On P9 the PBCQs are subdivided by stacks which implement the PCI
  Express logic. When phb4 was forked from phb3 most of the properties
  that were in the pbcq node moved into the stack node, but ibm,loc-
  code was not one of them. This patch fixes the phb4 init sequence to
  read the base location code from the PBCQ node (parent of the stack
  node) rather than the stack node itself.

* hw/xscom: add missing P9P chip name

* asm/head: balance branches to avoid link stack predictor

  The Linux wrapper for OPAL call and return is arranged like this:

         mflr   r0
         std    r0,PPC_STK_LROFF(r1)
         LOAD_REG_ADDR(r11, opal_return)
         mtlr   r11
         hrfid  -> OPAL

         ld     r0,PPC_STK_LROFF(r1)
         mtlr   r0

  When skiboot returns to Linux, it branches to LR (i.e., opal_return)
  with a blr. This unbalances the link stack predictor and will cause
  mispredicts back up the return stack.

* external/mambo: also invoke readline for the non-autorun case

* asm/head.S: set POWER9 radix HID bit at entry

  When running in virtual memory mode, the radix MMU hid bit should
  not be changed, so set this in the initial boot SPR setup.

  As a side effect, fast reboot also has HID0:RADIX bit set by the
  shared spr init, so no need for an explicit call.

* opal-prd: Fix memory leak in is-fsp-system check

* opal-prd: Check malloc return value

* hw/phb4: Squash the IO bridge window

  The PCI-PCI bridge spec says that bridges that implement an IO
  window should hardcode the IO base and limit registers to zero.
  Unfortunately, these registers only define the upper bits of the IO
  window and the low bits are assumed to be 0 for the base and 1 for
  the limit address. As a result, setting both to zero can be mis-
  interpreted as a 4K IO window.

  This patch fixes the problem the same way PHB3 does. It sets the IO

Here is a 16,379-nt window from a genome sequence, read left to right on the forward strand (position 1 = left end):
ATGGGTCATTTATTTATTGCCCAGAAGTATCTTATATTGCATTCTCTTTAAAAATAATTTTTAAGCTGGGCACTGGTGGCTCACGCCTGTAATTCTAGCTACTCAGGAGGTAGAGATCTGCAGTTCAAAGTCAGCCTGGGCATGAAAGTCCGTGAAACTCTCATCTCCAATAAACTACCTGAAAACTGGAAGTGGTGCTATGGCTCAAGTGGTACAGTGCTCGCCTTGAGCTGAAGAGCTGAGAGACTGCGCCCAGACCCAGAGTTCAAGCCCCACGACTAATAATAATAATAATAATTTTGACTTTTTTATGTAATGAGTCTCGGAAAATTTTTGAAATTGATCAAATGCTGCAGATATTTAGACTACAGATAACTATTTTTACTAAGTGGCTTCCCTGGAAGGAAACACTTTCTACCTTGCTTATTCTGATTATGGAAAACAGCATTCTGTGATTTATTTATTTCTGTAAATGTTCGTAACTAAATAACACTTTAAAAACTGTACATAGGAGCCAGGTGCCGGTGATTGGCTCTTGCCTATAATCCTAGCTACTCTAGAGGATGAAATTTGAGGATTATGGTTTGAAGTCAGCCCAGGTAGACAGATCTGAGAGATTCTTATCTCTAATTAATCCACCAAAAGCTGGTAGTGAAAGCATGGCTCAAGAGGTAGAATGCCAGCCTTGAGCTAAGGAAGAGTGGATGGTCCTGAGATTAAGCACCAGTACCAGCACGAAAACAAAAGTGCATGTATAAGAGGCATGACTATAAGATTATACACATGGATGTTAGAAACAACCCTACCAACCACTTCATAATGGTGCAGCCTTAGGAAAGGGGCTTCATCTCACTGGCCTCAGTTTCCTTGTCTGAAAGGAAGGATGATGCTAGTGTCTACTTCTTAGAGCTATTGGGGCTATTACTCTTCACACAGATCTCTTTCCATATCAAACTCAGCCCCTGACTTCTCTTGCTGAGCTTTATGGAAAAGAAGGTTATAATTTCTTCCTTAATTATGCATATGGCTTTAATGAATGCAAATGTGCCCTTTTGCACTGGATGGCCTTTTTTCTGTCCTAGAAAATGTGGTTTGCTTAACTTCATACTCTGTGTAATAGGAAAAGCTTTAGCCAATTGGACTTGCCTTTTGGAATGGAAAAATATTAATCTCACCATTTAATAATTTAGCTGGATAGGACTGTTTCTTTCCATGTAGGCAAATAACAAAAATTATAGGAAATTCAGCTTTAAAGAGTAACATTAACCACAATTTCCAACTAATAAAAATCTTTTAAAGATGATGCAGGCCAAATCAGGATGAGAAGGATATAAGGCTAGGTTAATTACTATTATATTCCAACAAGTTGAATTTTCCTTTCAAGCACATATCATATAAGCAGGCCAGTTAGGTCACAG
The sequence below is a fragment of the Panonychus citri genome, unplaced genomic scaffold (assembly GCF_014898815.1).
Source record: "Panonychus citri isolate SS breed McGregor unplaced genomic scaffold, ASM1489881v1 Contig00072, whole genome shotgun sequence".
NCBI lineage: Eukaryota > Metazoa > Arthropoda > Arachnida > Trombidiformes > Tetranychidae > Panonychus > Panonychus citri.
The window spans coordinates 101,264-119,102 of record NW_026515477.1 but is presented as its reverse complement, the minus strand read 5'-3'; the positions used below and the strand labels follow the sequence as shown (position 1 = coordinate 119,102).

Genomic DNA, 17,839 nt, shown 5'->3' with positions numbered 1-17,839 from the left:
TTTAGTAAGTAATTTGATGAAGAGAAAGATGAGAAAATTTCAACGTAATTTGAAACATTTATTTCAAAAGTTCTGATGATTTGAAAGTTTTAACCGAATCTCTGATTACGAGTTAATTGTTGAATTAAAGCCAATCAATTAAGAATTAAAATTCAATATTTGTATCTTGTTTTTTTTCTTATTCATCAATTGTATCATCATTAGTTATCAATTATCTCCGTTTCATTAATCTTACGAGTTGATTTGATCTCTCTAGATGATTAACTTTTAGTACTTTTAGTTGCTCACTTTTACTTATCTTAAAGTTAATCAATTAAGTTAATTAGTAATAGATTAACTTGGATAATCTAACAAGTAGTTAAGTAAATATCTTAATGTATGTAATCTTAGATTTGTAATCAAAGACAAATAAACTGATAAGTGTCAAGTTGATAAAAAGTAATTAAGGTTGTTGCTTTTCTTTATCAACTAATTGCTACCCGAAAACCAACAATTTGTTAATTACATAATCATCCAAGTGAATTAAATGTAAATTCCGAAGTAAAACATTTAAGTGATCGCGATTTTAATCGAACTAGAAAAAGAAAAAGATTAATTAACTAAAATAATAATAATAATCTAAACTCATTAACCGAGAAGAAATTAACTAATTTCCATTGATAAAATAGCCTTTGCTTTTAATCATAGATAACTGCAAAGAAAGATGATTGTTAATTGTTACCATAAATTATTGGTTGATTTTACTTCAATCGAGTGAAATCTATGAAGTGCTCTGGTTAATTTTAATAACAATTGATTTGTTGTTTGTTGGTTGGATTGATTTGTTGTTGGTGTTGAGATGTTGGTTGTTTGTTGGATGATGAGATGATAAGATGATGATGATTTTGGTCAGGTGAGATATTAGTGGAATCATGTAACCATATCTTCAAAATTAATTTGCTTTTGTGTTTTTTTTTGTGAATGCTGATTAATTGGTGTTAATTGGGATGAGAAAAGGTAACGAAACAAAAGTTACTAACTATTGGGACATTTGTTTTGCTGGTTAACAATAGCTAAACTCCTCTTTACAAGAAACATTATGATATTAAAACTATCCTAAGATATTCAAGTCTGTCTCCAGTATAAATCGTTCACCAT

base and limit values to 0xf000 and 0x1000 respectively which most
  software interprets as a disabled window.

  lspci before patch:

     0000:00:00.0 PCI bridge: IBM Device 04c1 (prog-if 00 [Normal decode])
             I/O behind bridge: 00000000-00000fff

  lspci after patch:

     0000:00:00.0 PCI bridge: IBM Device 04c1 (prog-if 00 [Normal decode])
             I/O behind bridge: None

* build: link with –orphan-handling=warn

  The linker can warn when the linker script does not explicitly place
  all sections. These orphan sections are placed according to
  heuristics, which may not always be desirable. Enable this warning.

* build: -fno-asynchronous-unwind-tables

  skiboot does not use unwind tables, this option saves about 100kB,
  mostly from .text.

* hw/xscom: Enable sw xstop by default on p9

  This was disabled at some point during bringup to make life easier
  for the lab folks trying to debug NVLink issues. This hack really
  should have never made it out into the wild though, so we now have
  the following situation occuring in the field:

  1. A bad happens

  2. The host kernel recieves an unrecoverable HMI and calls into
     OPAL to request a platform reboot.

  3. OPAL rejects the reboot attempt and returns to the kernel with

  4. Kernel panics and attempts to kexec into a kdump kernel.

  A side effect of the HMI seems to be CPUs becoming stuck which
  results in the initialisation of the kdump kernel taking a extremely
  long time (6+ hours). It’s also been observed that after performing
  a dump the kdump kernel then crashes itself because OPAL has ended
  up in a bad state as a side effect of the HMI.

  All up, it’s not very good so re-enable the software checkstop by
  default. If people still want to turn it off they can using the
  nvram override.

* opal/hmi: Initialize the hmi event with old value of TFMR.

  Do this before we fix TFAC errors. Otherwise the event at host
  console shows no thread error reported in TFMR register.

  Without this patch the console event show TFMR with no thread error:
  (DEC parity error TFMR[59] injection)

     [   53.737572] Severe Hypervisor Maintenance interrupt [Recovered]
     [   53.737596]  Error detail: Timer facility experienced an error
     [   53.737611]  HMER: 0840000000000000
     [   53.737621]  TFMR: 3212000870e04000

  After this patch it shows old TFMR value on host console:

     [ 2302.267271] Severe Hypervisor Maintenance interrupt [Recovered]
     [ 2302.267305]  Error detail: Timer facility experienced an error
     [ 2302.267320]  HMER: 0840000000000000
     [ 2302.267330]  TFMR: 3212000870e14010

Stewart Smith
OPAL Architect, IBM.